A national charity investing £10 million creating a national tissue bank that will advance breast cancer research has chosen Dundee as a key location for the development. The city already has a well-established tissue bank at Ninewells Hospital that has been gathering samples for use in local research since 1997. Now, along with three other centres, experts from Dundee University and NHS Tayside will work together to run the UK's first national tissue bank, making samples available to researchers across the country. This coalition of centres will store breast tissue samples donated by patients throughout the country safely and consistently, and will be available to scientists in the UK and Ireland. There is not such a large resource of breast tissues like this available to scientists and doctors anywhere in the world. Historically access to suitable materials for research has been completely dependent on a scientist's location and contacts, according to Breast Cancer Campaign, the charity funding the national tissue bank with support from Asda's Tickled Pink campaign. The charity said the situation had been "a major barrier" to translating research into potential new treatments and, in the long term, saving lives. From tissue samples researchers will be able to glean vital but anonymous information about the patient, the characteristics of their cancer, family history, treatments and, over time, their effectiveness and whether the disease progresses or recurs. Professor Alastair Thompson is chairman of the Tissue Bank Management Board and professor of surgical oncology at Dundee University. He said, "The importance of the Breast Cancer Campaign Tissue Bank to both scientists and people with breast cancer cannot be underestimated. We really appreciate the support of the women and men of Tayside and north-east Fife who have long been supporters of tissue banking. "This revolutionary, national approach to tissue banking will ensure that research is fast-tracked from laboratory advances into clinical practice. In the coming years we will see the benefits for people with breast cancer, as research using tissues from the bank will lead to better prevention, earlier diagnosis and improved treatments which have the potential to save the lives of many thousands of people." The tissue bank is expected to cost £10 million over the next five years. Staff and customers of Asda raised over £1 million last year through the Tickled Pink campaign, part of the supermarket chain's commitment to the bank. In addition a grant of £1 million from breast cancer charity Walk the Walk has recently been awarded to the initiative as part of its long-term support of breast cancer causes. Asda chief financial officer Judith McKenna said, "The launch of this pioneering tissue bank is only possible because of the continued support we receive from customers and colleagues. We would like to thank everyone for their hard work and dedication over the past 15 years. "We hope this will play a significant role in helping the thousands of people who are diagnosed with breast cancer each year." Walk the Walk founder and chief executive Nina Barough said, "Our goal is to fund vital breast cancer research where we know it will make a huge difference to the lives of people with breast cancer. The Breast Cancer Campaign Tissue Bank undoubtedly fulfils this criterion and we are hugely excited to be awarding a grant to this groundbreaking project."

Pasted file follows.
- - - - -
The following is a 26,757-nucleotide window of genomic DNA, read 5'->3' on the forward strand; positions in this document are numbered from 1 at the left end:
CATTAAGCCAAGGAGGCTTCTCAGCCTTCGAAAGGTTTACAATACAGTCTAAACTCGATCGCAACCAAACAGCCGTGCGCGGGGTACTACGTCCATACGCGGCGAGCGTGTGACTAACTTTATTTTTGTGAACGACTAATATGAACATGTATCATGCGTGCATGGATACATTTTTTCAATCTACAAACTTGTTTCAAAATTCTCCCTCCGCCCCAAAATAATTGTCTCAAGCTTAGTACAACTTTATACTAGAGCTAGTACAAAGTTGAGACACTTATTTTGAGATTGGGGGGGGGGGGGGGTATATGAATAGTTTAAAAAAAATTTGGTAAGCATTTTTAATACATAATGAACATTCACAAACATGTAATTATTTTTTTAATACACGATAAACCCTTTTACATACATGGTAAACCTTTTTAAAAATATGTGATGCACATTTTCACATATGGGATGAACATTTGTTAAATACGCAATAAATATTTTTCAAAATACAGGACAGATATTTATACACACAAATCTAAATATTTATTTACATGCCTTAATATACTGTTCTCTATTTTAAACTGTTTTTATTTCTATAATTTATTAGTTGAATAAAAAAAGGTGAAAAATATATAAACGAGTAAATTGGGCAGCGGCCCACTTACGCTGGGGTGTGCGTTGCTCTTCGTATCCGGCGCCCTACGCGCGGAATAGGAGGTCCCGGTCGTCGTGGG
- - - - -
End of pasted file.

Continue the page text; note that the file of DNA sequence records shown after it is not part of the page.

Ninewells Hospital is hosting a permanent display which showcases the history of radiotherapy in Dundee. The five-panel wall display, which can be found in the Radiotherapy Department in the Princess Alexandra Centre at Ninewells, charts the development and many of the significant milestones in the use of radiotherapy in the treatment of patients. The display was created and designed collaboratively between Dr Hannah Lord, consultant clinical oncologist, Una Milne, Head of Therapeutic Radiography, Matthew Jarron, Curator of Museum Services, University of Dundee and Tayside Medical History Museum volunteer Sophie Hadden. The panels feature a variety of photographs and information creating a timeline path that weaves its way from the end of the 18th century with the laying of the foundation stone of Dundee Infirmary in 1794, through the pioneering clinical x-ray work of Dr George Pirie at Dundee Royal Infirmary at the end of the 19th century, ending in the present day with the latest linear accelerator at Ninewells Hospital. Dr Lord said: “My life-long interest in history and specifically the history of radiotherapy were the inspiration and driving force for this display. “There is a wealth of historical information relating to the pioneering work that took place in the development of radiotherapy in Dundee and I thought this would provide the perfect opportunity to highlight the inspiring work. “I hope that this display, which captures this journey,will be of interest to patients, staff and visitors.”